Dallas, TX
United States
Lee Park, near entrance Turtle Creek Blvd. & Lemmon Ave. Allan Ross AIDS Memorial since 16 March 1992
without names
AIDS memorial that took fight with city to be rededicated
In 1989, Dallas Tavern Guild Executive Director Alan Ross began working on an AIDS memorial that he hoped to place in Lee Park. He submitted an application to the city’s park board but kept running into obstacles. In 1990, Dallas Tavern Guild members planted 1,800 daffodils in Lee Park — one for each person in Dallas County who had died of AIDS. But when Ross tried to place a plaque in the garden, he was blocked. In July 1990, the park board ruled that the Tavern Guild — an association of gay bars — could erect an AIDS memorial. They just couldn’t use the words AIDS, gay or lesbian. Not until 1992 did the two sides reach a compromise, and the plaque was installed in the garden at Lee Park.
After the original location became part of a new formal garden earlier this year, the plaque was moved. Now, promoters of the often-overlooked Alan Ross AIDS Memorial in Lee Park hope a rededication ceremony on Saturday, June 22, will bring it new attention. “It’s a place of quiet reflection,” said current Tavern Guild Executive Director Michael Doughman, who spearheaded the revitalization of the memorial.
Park board, others opposed plan
Ross originally wanted the memorial to include a time capsule and a brick walkway with the names of those who died from AIDS etched on the bricks, according to Dallas Morning News archives. The park board blocked those ideas and the fight moved to City Council. The Dallas Southern Memorial Association argued to the council that Lee Park was not a neighborhood park but a tribute to Robert E. Lee, reports said. The Turtle Creek Association said the park would not be suitable for children with an AIDS memorial. Park board members said they didn’t want to dedicate public land to one specific disease and suggested the memorial be placed at Parkland hospital, the Morning News reported. They said they didn’t like the precedent the memorial set. This was despite the fact that Ross had raised $20,000 in the LGBT community for the park department to use for upkeep. The battle continued for years over wording. The park department finally allowed the use of AIDS, and Ross relented on including the words gay and lesbian. He had the plaque and granite base made and dated March 15, 1992. The dedication took place on March 16.
A tree planted at the time died several years ago and had been already removed from the site when Doughman was approached by the Lee Park Conservancy about moving the memorial to a new location. The relocated AIDS memorial is along a walk that extends from a new formal entrance to the park at Turtle Creek Boulevard and Lemmon Avenue. The new cedar elm is placed among older trees and new plantings of azaleas and smaller bushes and flowers. The walk continues across a bridge dating from the 1930s and over a creek that runs through the park. An older stone bench is adjacent to the new garden. The area was previously an unused portion of the park that was overgrown and inaccessible.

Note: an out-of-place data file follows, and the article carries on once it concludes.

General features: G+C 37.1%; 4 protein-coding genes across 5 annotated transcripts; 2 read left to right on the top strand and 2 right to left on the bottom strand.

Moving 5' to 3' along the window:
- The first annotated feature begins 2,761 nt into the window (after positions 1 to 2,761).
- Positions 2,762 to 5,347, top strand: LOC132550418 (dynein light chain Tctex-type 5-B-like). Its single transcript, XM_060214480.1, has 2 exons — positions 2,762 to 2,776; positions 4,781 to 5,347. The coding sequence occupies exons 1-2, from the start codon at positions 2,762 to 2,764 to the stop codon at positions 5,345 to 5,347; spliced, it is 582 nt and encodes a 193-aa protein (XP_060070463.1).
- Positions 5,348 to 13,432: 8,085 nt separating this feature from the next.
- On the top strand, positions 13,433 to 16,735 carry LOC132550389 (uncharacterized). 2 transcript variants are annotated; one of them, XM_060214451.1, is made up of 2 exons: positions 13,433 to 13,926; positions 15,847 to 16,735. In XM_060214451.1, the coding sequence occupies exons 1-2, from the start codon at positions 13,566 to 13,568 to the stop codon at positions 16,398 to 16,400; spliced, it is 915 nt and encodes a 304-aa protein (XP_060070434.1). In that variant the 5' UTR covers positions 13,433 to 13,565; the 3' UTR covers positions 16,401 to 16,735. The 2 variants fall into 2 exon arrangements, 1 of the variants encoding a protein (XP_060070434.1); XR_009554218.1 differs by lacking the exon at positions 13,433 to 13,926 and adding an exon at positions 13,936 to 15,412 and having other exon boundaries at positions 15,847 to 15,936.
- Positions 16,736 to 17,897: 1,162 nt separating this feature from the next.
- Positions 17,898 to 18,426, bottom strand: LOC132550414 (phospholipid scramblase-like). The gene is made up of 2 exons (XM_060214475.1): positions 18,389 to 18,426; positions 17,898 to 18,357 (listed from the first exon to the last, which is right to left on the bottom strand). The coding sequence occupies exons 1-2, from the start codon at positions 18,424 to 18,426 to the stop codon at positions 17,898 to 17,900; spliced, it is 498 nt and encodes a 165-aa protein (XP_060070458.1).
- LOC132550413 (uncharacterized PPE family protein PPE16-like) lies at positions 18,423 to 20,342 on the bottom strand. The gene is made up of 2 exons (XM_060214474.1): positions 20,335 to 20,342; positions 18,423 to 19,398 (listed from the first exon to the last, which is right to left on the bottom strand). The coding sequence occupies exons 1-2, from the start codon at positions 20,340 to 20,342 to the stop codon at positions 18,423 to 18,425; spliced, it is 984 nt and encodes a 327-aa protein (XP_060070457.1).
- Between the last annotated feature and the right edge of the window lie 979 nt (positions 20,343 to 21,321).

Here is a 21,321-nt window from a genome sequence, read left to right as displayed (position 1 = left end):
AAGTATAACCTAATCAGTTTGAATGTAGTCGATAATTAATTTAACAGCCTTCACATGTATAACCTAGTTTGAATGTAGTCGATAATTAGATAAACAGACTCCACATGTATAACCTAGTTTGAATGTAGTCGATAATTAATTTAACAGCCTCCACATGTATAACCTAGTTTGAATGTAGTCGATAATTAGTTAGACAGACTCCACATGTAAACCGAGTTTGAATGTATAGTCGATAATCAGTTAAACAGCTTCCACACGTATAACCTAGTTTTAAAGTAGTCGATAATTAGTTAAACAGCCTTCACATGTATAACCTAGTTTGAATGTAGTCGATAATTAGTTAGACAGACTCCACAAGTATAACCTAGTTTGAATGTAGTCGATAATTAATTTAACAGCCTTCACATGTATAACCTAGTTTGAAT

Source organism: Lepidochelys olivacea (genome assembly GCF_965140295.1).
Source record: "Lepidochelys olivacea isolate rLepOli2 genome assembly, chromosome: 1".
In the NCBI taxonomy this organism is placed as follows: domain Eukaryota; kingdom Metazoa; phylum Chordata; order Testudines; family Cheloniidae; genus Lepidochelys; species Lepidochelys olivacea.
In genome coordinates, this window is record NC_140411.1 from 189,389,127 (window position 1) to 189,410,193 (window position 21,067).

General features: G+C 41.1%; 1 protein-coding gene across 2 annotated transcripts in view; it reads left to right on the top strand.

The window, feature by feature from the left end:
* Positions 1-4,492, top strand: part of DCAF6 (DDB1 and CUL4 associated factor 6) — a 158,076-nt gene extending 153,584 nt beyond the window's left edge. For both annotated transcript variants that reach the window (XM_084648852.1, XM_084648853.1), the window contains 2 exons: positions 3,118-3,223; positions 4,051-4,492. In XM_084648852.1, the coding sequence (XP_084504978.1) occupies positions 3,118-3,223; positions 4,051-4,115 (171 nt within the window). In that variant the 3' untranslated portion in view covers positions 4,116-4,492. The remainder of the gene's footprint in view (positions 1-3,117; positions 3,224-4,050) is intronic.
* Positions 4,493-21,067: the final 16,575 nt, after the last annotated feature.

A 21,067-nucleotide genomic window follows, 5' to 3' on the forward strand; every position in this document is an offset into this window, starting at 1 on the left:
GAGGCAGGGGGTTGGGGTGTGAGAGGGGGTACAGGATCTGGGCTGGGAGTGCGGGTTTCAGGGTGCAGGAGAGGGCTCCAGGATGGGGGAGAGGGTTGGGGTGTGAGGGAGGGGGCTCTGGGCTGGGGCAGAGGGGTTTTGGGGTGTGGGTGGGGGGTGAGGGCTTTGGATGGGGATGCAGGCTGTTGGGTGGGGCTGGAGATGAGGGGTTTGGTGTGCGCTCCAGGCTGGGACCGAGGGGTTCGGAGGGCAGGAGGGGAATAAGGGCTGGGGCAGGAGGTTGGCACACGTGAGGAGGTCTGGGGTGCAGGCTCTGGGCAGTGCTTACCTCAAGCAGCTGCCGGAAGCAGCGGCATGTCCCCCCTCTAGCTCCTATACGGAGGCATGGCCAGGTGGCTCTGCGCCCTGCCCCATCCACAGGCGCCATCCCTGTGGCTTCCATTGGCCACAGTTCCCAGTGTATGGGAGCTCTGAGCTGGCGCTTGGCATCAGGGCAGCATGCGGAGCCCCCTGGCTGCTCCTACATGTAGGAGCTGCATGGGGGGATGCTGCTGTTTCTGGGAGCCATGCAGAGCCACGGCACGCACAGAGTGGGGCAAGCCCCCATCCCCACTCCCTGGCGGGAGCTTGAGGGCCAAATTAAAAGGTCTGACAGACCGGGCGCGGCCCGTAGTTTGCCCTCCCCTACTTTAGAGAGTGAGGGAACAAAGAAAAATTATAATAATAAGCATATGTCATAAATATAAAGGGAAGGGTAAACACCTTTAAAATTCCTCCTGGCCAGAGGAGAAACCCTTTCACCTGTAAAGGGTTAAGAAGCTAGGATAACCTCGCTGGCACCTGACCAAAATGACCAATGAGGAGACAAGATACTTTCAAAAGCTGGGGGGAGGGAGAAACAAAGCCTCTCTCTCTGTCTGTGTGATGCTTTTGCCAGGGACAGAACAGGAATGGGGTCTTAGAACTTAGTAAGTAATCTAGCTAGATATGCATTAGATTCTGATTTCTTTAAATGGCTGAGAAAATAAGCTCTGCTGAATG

The man behind the monument
The Rev. Carol West of Celebration Community Church will dedicate the memorial at a ceremony on June 22 at 11 a.m. “Alan was a gentleman,” West said. “He cared about people.” For years, Ross was the driving force behind the Pride parade. She said he was driven to look at every detail, which is why the parade became what it is. “What an impact he made on our celebration as a community,” she said. “He was driven to bring everyone in.” “This living tribute and surrounding beautification project is a gift to Lee Park and the City of Dallas in recognition of the AIDS community of Dallas County,” the plaque reads. The signature on the plaque is “Dallas Tavern Guild. Sponsors.” Ross wanted “lesbian/gay community” listed as the sponsor but the park board preferred the bars to gays and lesbians.
Four teak benches that cost $600 apiece were added to the garden. The benches were stolen in 1993, although one was found. Someone spotted one of the benches outside an Oak Cliff apartment. The owner said she bought it for $20 at a flea market. Lynn Albright, who was the LGBT police liaison at the time, recovered the bench and returned it to the park. The other three were never found. Albright remembered Ross with fondness and said she was delighted the new memorial keeps his memory alive. She lives in Austin now and plans to attend the rededication ceremony. She said she has been thinking of Ross lately because her daughter just graduated from high school. In 1995, Albright became a mother, which she called one of the happiest times of her life. “Two months later it was the worst as Alan passed away,” she said. “I was blessed that Alan got to meet her but I know he is still watching over us. He will always be a part of our family.” Ross died from AIDS complications on March 16, 1995, three years to the day after the memorial was dedicated.
In 1995, the Dallas Southern Memorial Association and Turtle Creek Association joined with the Tavern Guild and two other neighborhood groups to create the Lee Park and Arlington Hall Conservancy that now operates the park.
Photo © David Taffet dallasvoice.com

21 June 2013
David Taffet, Dallas